Editorials

Keep the price of new drugs sane

A new drug — that costs ¥33.49 million for a single dose — to treat leukemia and a certain type of lymphoma is now covered by the public health insurance system. While the drug, named Kymriah, carries the highest price tag of any single medication in Japan, most of its cost will be shouldered by the insurance program under a system that caps a patient’s burden in receiving expensive medical treatment. Innovative therapies thanks to progress in medical technology will give hope to patients who can’t be cured through existing anti-cancer agents. But the introduction of such expensive drugs gives rise to the dilemma that advances in medical treatment are putting further strain on the public health insurance system. Steps should be explored to curb the cost of these super-expensive therapies.

Kymriah was developed by Swiss pharmaceutical giant Novartis and approved for use in Japan earlier this year. In the therapy, chimeric antigen receptor T (CAR-T) cells, a type of immune system cell, are removed from a cancer patient, shipped to a Novartis lab in the United States to be genetically modified to attack cancer cells, and then put back in the patient through intravenous drip. Since the modified CAR-T cells multiply within the patient’s body, each dose is reportedly effective for an extended period.

The problem is its cost. In addition to the investments made in developing the therapy, the drug is effectively tailor-made for each patient in a complicated process that takes about two months. When it was first introduced in the United States in 2017, the price tag reportedly topped ¥50 million.

When the Central Social Insurance Medical Council, an advisory panel to the health, labor and welfare minister, approved the coverage of the new drug under the public health insurance system last month, it also decided to subject the therapy to a newly-introduced scheme in which the price of a drug will be reviewed in light of its cost versus its effectiveness as a cure. The public price of a drug is determined by such factors as its material cost, development expenses as well as its effectiveness. In the council’s latest meeting, criticism is said to have been voiced by some of its members that disclosure of the drug’s costs was insufficient.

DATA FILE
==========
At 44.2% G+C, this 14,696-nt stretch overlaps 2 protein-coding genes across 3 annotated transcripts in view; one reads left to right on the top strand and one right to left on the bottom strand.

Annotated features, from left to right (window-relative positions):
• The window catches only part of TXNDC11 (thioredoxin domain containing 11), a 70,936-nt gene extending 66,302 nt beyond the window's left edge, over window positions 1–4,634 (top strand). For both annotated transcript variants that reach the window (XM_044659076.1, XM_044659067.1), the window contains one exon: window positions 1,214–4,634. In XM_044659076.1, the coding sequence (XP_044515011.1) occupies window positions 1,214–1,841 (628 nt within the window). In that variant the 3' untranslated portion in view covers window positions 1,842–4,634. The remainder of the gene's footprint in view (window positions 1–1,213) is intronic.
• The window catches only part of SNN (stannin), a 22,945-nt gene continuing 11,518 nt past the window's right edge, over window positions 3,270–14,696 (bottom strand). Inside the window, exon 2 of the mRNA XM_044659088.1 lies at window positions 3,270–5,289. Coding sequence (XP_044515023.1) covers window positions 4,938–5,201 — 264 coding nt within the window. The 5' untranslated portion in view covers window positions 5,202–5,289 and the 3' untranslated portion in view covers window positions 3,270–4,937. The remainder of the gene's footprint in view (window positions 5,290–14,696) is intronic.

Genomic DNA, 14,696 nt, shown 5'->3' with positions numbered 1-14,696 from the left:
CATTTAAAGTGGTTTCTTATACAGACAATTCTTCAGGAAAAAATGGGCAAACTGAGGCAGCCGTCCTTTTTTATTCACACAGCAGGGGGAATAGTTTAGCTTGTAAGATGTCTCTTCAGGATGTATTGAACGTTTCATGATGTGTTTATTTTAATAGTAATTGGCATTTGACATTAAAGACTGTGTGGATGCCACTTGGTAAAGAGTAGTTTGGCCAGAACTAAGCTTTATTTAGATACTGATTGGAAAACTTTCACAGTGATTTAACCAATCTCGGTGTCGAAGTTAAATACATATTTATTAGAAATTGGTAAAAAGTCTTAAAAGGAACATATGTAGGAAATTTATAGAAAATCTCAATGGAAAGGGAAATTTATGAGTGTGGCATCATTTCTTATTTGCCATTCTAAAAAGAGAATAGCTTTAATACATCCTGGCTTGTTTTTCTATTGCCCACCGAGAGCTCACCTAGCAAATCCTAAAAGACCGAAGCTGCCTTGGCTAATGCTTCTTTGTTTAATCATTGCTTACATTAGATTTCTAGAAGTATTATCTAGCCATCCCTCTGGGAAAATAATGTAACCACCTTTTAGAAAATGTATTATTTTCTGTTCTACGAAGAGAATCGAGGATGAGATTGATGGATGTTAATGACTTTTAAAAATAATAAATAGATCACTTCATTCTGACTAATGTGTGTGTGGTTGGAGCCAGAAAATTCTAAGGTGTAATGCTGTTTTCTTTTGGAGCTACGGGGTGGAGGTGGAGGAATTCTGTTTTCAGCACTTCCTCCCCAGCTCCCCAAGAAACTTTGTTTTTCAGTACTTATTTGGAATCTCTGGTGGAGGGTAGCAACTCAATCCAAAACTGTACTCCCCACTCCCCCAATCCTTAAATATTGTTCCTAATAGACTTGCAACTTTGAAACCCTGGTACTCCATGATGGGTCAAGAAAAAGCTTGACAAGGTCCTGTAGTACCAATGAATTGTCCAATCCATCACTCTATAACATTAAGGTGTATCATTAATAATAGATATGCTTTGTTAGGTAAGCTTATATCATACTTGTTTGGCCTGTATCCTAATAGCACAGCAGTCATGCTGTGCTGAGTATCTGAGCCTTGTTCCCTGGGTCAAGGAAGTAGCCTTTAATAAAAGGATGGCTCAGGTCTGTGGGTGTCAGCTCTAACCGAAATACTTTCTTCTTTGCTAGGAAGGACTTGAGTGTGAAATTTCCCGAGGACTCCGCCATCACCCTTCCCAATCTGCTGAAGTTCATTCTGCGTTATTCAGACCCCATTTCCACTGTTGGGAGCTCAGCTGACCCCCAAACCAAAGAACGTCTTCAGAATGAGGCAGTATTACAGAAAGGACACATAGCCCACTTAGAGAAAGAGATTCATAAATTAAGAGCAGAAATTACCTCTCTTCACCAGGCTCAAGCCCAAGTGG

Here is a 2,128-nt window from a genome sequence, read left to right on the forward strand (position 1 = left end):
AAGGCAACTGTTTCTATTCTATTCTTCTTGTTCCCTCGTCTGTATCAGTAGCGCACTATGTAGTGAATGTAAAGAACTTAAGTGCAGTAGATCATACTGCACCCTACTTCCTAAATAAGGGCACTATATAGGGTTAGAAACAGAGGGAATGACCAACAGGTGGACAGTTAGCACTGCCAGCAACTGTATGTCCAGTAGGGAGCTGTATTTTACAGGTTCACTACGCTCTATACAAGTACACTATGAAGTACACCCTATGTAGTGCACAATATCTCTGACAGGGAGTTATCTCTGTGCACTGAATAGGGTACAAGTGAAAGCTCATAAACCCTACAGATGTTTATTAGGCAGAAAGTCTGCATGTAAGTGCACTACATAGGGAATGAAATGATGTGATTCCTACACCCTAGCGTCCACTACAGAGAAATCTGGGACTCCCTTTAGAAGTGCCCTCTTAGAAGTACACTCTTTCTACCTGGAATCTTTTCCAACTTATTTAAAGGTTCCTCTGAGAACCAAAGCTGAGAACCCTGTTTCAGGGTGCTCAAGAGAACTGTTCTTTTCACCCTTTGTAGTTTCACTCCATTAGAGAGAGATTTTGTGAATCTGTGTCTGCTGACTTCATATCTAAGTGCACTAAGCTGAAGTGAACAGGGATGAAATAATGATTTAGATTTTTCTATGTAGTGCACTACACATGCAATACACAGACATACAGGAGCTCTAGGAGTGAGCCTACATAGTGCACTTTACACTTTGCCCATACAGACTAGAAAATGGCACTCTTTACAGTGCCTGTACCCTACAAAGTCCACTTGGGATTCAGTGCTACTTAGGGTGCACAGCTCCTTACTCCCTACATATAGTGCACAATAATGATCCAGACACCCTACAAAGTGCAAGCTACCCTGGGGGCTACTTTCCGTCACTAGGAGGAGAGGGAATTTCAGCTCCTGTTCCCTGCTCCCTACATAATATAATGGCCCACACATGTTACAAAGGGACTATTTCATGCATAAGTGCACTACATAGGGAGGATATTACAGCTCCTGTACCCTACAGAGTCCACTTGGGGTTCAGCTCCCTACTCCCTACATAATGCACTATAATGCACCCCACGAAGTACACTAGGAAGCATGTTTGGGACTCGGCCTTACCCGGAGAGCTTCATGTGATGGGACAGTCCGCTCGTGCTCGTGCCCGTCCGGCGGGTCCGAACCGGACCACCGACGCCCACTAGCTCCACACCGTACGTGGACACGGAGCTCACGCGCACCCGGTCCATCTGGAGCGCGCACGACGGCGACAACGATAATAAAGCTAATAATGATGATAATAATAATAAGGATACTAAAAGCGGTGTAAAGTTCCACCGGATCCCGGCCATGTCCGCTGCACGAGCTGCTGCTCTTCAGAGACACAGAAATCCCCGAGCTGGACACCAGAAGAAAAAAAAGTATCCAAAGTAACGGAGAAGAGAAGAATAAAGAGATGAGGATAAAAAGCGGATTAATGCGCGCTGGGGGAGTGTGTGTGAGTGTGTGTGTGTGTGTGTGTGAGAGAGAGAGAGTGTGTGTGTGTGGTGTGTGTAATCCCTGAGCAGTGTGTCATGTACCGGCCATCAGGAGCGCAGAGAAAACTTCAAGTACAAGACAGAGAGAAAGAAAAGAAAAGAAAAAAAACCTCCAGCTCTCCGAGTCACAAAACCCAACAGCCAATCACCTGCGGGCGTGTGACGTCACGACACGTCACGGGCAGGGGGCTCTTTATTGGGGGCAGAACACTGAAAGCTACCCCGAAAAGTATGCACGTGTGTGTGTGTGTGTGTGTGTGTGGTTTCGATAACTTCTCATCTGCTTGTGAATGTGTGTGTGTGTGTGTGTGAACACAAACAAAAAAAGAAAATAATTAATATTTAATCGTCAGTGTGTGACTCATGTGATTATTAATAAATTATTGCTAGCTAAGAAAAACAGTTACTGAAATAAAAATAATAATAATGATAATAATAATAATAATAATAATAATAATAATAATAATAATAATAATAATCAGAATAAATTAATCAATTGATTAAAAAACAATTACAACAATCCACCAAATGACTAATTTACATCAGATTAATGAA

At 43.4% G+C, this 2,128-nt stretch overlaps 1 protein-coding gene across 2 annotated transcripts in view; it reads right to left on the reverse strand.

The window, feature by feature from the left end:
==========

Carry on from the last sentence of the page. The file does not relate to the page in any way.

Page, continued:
A single dose of Kymriah carries a price tag of ¥33.49 million. But with the health insurance coverage and the system that caps the patient’s burden of expensive medical treatment in accordance with income, a person who earns between ¥3.7 million and ¥7.7 million annually will have to pay about ¥410,000 out of pocket. The system and the health insurance coverage provide access to advanced — and often expensive — medical treatment when necessary, irrespective of the patient’s income level. Since much of the cost of expensive drugs and treatments is covered by public health insurance, many people voice concerns about rising expenditures in this area, which account for roughly one-fifth of the nation’s total medical bill.

The maximum potential number of patients in Japan who need Kymriah is estimated at 200-plus annually, with total sales of the drug reaching ¥7.2 billion. That alone may not significantly affect the big picture. However, the number of super-expensive drugs like Kymriah is rising, with more expected to be introduced in coming years. When the anti-cancer agent Opdivo, which stimulates the body’s natural immune system to fight cancer, was first introduced in 2014, the bill — ¥35 million a year per patient — triggered discussions on how the prices of super-expensive drugs are set, paving the way for the government to explore various steps to lower the public cost of those medications.

Initially, the health insurance coverage of Opdivo was limited to treatment for a certain form of skin cancer. But as use of the drug under the insurance scheme was expanded to lung cancer, the number of patients using it increased significantly, fueling concern over straining the finances of the health insurance system. The government has changed the way it reviews drug prices — previously once every two years in principle — and has also significantly cut the price of Opdivo three times with special measures. The pharmaceutical industry has meanwhile cautioned that excessive curbs on drug prices could serve as a disincentive for drugmakers to develop innovative new drugs.

Under the newly introduced review system to which the Kympriah drug will be subject, the effectiveness of a new drug against its cost, as compared to existing therapies, will be screened over a period of some 15 months, and the review could result in reducing the price by up to 15 percent. Along with measures to ensure that new and effective medical treatments will be promptly made available to the patients who need them, a process needs to be in place to adequately set the price of the new drugs to keep the public health insurance system sustainable. Greater transparency in the costs of making the drugs will be one way forward.